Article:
NEW YORK (Reuters) – The recent executive shakeup at Bank of America followed by reports of massive layoffs at the bank may leave you wondering what the turmoil means for you – either as a client of the banking colossus and Merrill Lynch, the brokerage firm it owns, or as a shareholder.
As experts ponder these moves – which include the departure of Sallie Krawcheck, head of the bank’s wealth management unit and Merrill’s public face – they see a rocky period in the days ahead for the company’s shareholders, but not necessarily its clients.
In present-day Chicago, the list of required items for two public school students can easily top $200. And the author of this article, a father of two, has a fresh receipt to prove it: The total at Office Depot last week to outfit a fourth-grade boy and a second-grade girl came to $196.13 before cashing in a $20 coupon.
Though you could argue that any time’s a good time to be rich, perhaps many of the millionaires who support Wealth for the Common Good have grown weary of eating humble pie with those silver spoons.
First President Obama did what many rich liberals considered unthinkable, and kept Bush-era tax cuts on the wealthiest Americans intact during the 2010 lame duck Congress. Then Obama took tax hikes off the table for a last-minute debt ceiling deal last month amidst a standoff by Republicans. For the 2,500 folks of high net worth who joined Patriotic Millionaires for Fiscal Strength, it was like shouting into a gale of anti-tax hike rancor and indifference.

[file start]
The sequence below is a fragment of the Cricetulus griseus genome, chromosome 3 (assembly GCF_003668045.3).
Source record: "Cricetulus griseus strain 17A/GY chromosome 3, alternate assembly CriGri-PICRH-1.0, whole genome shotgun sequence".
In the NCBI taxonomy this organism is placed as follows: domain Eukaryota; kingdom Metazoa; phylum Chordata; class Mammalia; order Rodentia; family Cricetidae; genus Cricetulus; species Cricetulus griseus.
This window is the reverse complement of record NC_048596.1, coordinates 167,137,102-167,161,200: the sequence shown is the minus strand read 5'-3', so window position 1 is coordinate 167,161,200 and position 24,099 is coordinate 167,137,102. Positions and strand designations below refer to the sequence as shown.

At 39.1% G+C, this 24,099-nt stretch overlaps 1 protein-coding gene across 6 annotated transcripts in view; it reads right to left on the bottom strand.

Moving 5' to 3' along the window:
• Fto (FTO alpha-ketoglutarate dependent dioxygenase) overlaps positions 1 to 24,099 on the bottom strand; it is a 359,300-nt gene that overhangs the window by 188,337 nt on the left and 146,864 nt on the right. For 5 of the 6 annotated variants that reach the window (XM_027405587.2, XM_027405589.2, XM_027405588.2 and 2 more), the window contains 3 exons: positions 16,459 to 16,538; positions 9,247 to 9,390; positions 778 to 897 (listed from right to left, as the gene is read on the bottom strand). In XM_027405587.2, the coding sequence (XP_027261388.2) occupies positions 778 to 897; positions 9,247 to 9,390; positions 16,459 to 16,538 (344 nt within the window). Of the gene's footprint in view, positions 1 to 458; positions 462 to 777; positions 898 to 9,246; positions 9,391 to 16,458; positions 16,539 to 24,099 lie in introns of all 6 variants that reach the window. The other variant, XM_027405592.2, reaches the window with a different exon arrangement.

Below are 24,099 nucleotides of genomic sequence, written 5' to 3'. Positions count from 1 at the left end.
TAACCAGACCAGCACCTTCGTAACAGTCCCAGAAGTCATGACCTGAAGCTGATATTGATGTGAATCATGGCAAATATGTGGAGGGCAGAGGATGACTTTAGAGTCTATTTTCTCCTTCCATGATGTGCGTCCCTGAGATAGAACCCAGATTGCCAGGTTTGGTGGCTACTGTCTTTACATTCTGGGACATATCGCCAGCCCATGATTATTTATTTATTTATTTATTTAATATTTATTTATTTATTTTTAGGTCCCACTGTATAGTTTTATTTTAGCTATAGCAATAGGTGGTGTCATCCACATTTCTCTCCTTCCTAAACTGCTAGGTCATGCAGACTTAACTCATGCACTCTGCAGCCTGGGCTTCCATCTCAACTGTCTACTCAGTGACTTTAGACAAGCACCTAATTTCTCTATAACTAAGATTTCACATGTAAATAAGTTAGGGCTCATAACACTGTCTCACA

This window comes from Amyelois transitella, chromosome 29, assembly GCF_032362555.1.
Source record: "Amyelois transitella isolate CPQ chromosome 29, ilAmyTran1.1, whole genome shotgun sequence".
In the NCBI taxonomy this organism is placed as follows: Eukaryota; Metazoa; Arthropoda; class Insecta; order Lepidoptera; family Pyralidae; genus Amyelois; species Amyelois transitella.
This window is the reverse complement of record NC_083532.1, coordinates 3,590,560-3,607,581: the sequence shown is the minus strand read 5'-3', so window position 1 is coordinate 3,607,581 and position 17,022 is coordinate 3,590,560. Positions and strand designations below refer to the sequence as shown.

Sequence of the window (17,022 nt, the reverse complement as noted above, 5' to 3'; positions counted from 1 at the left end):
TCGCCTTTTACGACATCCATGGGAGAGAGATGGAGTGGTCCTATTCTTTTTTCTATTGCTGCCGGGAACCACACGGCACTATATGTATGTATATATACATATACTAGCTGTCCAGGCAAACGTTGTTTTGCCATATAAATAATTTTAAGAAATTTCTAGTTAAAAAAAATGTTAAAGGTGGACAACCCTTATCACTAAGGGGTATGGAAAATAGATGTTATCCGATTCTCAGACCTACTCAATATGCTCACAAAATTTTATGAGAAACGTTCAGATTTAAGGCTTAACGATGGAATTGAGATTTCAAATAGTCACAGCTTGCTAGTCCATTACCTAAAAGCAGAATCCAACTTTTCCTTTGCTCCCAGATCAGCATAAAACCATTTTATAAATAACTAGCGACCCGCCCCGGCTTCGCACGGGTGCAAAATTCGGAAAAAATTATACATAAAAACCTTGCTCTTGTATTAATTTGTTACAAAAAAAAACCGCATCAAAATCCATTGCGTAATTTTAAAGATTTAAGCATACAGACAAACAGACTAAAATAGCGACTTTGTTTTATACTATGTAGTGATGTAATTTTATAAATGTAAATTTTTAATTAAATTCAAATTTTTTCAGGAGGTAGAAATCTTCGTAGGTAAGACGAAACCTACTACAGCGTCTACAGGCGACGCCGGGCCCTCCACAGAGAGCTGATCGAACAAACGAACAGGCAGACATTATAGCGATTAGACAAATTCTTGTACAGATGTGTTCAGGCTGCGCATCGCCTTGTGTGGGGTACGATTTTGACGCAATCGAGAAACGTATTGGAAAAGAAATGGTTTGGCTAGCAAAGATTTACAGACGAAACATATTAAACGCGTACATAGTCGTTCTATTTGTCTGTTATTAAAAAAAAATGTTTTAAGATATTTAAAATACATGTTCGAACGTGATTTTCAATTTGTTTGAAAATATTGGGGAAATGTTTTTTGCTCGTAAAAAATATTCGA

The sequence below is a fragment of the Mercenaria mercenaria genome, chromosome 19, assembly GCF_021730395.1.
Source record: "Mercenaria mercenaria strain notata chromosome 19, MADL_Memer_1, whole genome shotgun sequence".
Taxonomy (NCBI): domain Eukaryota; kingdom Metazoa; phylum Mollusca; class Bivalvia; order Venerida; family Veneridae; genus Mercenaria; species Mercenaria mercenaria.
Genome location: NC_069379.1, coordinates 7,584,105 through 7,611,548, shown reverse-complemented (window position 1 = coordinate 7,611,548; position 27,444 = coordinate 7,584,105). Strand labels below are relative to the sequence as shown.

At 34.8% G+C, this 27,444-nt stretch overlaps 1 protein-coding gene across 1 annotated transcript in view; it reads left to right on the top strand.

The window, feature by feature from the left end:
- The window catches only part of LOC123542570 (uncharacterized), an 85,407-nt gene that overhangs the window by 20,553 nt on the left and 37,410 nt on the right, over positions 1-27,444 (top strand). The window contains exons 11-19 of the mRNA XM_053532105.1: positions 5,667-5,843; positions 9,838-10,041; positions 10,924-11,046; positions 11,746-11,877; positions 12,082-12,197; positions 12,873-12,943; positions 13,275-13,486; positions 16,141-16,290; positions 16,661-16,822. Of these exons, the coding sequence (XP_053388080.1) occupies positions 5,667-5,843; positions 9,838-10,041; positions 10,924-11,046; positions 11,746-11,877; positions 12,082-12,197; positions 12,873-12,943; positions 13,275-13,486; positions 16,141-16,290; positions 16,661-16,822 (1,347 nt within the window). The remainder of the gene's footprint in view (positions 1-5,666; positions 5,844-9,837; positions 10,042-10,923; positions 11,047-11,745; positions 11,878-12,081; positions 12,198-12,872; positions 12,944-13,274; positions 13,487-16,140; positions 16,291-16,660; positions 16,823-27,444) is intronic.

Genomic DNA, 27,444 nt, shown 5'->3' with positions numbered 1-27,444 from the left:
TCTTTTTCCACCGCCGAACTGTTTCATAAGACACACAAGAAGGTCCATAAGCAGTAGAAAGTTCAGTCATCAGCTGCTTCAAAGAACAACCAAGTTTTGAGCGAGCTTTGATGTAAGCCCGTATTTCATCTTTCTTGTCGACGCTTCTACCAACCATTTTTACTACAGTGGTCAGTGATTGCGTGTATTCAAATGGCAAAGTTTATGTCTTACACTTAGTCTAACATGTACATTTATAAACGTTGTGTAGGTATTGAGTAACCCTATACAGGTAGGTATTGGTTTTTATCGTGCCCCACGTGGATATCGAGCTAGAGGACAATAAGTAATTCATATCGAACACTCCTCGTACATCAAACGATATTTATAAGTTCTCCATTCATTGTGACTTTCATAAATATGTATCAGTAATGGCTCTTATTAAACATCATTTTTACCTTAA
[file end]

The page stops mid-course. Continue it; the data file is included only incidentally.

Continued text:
At 44, Mark Dinos is smart and successful, the kind of lawyer you want on your side if you’re in an insurance-related legal case. But the Chicago attorney gives himself less-than-high grades for how he prepared financially for his daughter’s college education; she starts at Northwestern University just days from now.
Ask him how he’ll manage $59,000-plus in tuition, room and board and Dinos (pictured) replies with a self-deprecating laugh: “Prayer. Fortunately I’ve had a very good year and can accommodate some of that. But Northwestern is only allowing my daughter to borrow $5,500 at the student rate. (That is actually the maximum amount that freshman are allowed to borrow in the Federal Stafford Loan program.) She got a $5,000 grant, so Mom and Dad are responsible for the other $49,000. And now I have to go borrow money at the dumb parent rate, 8.6 percent.”